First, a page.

November 17, 2011

These observations lead to a strategy for those who wish to contribute to improving “education.” Forget about making games to teach children multiplication or spelling or any of those old-fashioned basic skills. The really basic skill today is the skill of learning, and the best use of games is to leverage their tendency to enhance it. I myself have two strategies for doing this. Professional game designers might add a third.

The first of my two strategies is to recognize that talking about games and learning is an important activity and to give it whatever boost I can. I encourage parents to engage in conversations with their kids about learning and I work at encouraging them to do this in a spirit of respect for the kids who have as much to teach as to learn in this area. I try to develop and disseminate vocabulary and concepts for doing so.

The second of my two strategies is to encourage children to become game designers themselves. This requires more technological infrastructure and more support from knowledgeable people. But I have found that when they get the support and have access to suitable software systems, children’s enthusiasm for playing games easily gives rise to an enthusiasm for making them, and this in turn leads to more sophisticated thinking about all aspects of games, including those aspects that we are discussing here. Of course, the games they can make generally lack the polish and the complexity of those made by professional designers. But the idea that children should draw, write stories and play music is not contradicted by the fact that their work is not of professional quality. I would predict that within a decade, making a computer game will be as much a part of children’s culture as any of these art forms.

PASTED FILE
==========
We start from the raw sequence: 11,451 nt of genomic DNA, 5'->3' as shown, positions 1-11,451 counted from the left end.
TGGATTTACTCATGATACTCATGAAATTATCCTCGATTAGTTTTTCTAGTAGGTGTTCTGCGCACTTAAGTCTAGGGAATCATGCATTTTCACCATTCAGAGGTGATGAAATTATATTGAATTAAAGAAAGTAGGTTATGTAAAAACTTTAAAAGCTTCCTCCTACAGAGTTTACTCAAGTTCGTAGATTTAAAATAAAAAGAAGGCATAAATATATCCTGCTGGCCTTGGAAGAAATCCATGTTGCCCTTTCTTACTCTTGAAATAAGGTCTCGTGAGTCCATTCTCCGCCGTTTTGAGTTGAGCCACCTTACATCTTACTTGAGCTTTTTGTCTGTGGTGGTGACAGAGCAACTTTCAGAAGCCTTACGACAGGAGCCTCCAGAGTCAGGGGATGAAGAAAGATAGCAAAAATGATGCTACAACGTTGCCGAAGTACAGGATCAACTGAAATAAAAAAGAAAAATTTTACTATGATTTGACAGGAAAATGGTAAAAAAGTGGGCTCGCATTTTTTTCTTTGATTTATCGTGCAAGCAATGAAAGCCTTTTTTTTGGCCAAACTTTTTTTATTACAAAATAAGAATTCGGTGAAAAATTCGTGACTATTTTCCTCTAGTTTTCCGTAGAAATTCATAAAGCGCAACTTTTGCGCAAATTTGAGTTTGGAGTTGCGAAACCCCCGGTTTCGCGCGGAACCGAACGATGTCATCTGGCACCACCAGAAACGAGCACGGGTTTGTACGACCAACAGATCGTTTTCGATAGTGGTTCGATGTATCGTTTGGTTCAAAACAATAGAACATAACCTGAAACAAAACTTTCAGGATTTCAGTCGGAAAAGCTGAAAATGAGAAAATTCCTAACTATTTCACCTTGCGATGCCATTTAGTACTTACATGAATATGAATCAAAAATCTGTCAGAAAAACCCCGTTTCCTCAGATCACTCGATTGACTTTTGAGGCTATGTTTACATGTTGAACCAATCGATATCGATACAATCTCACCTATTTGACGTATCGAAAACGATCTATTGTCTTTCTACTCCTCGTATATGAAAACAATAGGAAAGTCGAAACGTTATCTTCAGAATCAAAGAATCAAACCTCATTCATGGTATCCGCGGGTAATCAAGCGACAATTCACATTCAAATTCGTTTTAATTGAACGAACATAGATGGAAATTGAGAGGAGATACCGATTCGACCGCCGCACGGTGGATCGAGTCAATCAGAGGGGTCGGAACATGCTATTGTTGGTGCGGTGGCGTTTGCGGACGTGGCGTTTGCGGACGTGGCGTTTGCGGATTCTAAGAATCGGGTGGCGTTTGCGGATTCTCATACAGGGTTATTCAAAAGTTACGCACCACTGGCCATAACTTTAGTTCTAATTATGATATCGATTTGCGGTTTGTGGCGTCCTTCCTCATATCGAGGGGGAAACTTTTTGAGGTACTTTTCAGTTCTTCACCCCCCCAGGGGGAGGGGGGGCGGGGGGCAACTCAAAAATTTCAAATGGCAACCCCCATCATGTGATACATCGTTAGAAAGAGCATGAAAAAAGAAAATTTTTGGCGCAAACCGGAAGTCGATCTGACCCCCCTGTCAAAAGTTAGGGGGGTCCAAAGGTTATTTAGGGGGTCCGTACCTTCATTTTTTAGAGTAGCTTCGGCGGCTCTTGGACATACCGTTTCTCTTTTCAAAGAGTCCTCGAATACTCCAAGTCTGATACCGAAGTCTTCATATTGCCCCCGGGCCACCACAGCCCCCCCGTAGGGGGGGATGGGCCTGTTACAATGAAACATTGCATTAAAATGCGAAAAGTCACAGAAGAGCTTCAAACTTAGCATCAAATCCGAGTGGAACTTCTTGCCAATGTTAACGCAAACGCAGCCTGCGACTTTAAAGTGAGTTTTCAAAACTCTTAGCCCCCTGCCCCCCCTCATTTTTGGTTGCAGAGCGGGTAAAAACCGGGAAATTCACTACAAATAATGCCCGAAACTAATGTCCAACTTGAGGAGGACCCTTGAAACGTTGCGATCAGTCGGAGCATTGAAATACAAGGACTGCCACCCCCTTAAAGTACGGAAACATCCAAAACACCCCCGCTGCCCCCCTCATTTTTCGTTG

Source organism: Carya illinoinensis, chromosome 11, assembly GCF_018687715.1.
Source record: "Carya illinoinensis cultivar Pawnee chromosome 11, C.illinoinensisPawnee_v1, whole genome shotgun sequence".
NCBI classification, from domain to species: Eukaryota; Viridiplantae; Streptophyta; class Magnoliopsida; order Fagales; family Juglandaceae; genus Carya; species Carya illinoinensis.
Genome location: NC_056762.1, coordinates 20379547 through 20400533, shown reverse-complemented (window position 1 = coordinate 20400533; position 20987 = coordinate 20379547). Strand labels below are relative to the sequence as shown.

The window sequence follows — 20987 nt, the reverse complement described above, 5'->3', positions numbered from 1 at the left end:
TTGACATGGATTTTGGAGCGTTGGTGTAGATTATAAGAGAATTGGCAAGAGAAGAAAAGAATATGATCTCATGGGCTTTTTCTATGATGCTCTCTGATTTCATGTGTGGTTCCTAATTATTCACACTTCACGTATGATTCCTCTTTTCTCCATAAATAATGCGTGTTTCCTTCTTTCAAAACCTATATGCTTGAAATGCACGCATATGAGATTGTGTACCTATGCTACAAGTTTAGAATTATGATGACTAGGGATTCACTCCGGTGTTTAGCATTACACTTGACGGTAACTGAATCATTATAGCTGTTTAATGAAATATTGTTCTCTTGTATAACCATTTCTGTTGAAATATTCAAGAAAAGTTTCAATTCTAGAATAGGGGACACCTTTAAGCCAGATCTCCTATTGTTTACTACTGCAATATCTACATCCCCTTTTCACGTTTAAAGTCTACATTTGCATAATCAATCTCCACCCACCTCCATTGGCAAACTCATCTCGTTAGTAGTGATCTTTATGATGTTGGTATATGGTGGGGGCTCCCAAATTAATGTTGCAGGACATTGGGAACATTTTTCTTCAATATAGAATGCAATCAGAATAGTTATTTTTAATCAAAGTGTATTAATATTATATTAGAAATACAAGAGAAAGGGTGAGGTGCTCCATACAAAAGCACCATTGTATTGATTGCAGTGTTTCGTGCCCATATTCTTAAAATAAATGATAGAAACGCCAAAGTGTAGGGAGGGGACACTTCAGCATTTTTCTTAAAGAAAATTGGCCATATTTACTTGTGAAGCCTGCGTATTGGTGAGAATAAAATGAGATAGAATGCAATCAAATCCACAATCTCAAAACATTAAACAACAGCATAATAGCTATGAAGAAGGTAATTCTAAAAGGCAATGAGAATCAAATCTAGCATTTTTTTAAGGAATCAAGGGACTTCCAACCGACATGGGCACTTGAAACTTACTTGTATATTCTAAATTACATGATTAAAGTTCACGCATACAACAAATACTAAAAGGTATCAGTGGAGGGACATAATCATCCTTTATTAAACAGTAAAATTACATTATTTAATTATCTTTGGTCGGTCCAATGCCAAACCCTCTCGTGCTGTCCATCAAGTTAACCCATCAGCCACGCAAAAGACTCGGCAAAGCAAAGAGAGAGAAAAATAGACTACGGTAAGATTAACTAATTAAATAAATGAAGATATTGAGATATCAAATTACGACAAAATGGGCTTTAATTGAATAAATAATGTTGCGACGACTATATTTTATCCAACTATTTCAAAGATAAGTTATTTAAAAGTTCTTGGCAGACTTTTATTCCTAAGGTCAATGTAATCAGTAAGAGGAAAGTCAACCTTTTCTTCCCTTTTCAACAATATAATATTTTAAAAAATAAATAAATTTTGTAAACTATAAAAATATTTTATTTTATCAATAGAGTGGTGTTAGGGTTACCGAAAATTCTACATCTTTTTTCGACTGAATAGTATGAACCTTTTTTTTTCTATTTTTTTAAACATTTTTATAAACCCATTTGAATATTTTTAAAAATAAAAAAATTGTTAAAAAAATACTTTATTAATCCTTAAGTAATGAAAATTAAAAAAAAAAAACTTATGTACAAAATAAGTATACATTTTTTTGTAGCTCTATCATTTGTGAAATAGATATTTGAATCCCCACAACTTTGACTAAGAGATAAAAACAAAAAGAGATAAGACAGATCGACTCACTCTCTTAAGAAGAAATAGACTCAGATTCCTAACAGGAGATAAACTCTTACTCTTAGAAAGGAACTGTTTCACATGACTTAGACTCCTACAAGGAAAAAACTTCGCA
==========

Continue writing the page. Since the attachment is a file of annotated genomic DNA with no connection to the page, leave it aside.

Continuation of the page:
Finally, the third strategy suggested for members of the game-designer community is to be aware of the kind of contribution their work is making to the learning environment and to shift it a little here and there, whenever they can, away from deceptive Shavian matings towards empowering children as independent learners.”

Papert, S. (1998) Does Easy Do It? Children, Games, and Learning. From the June 1998 issue of Game Developer magazine, “Soapbox” section, page 88. Also included is a letter in response to Papert’s article and Papert’s response to that letter, both of which appeared in the September 1998 issue of the magazine.

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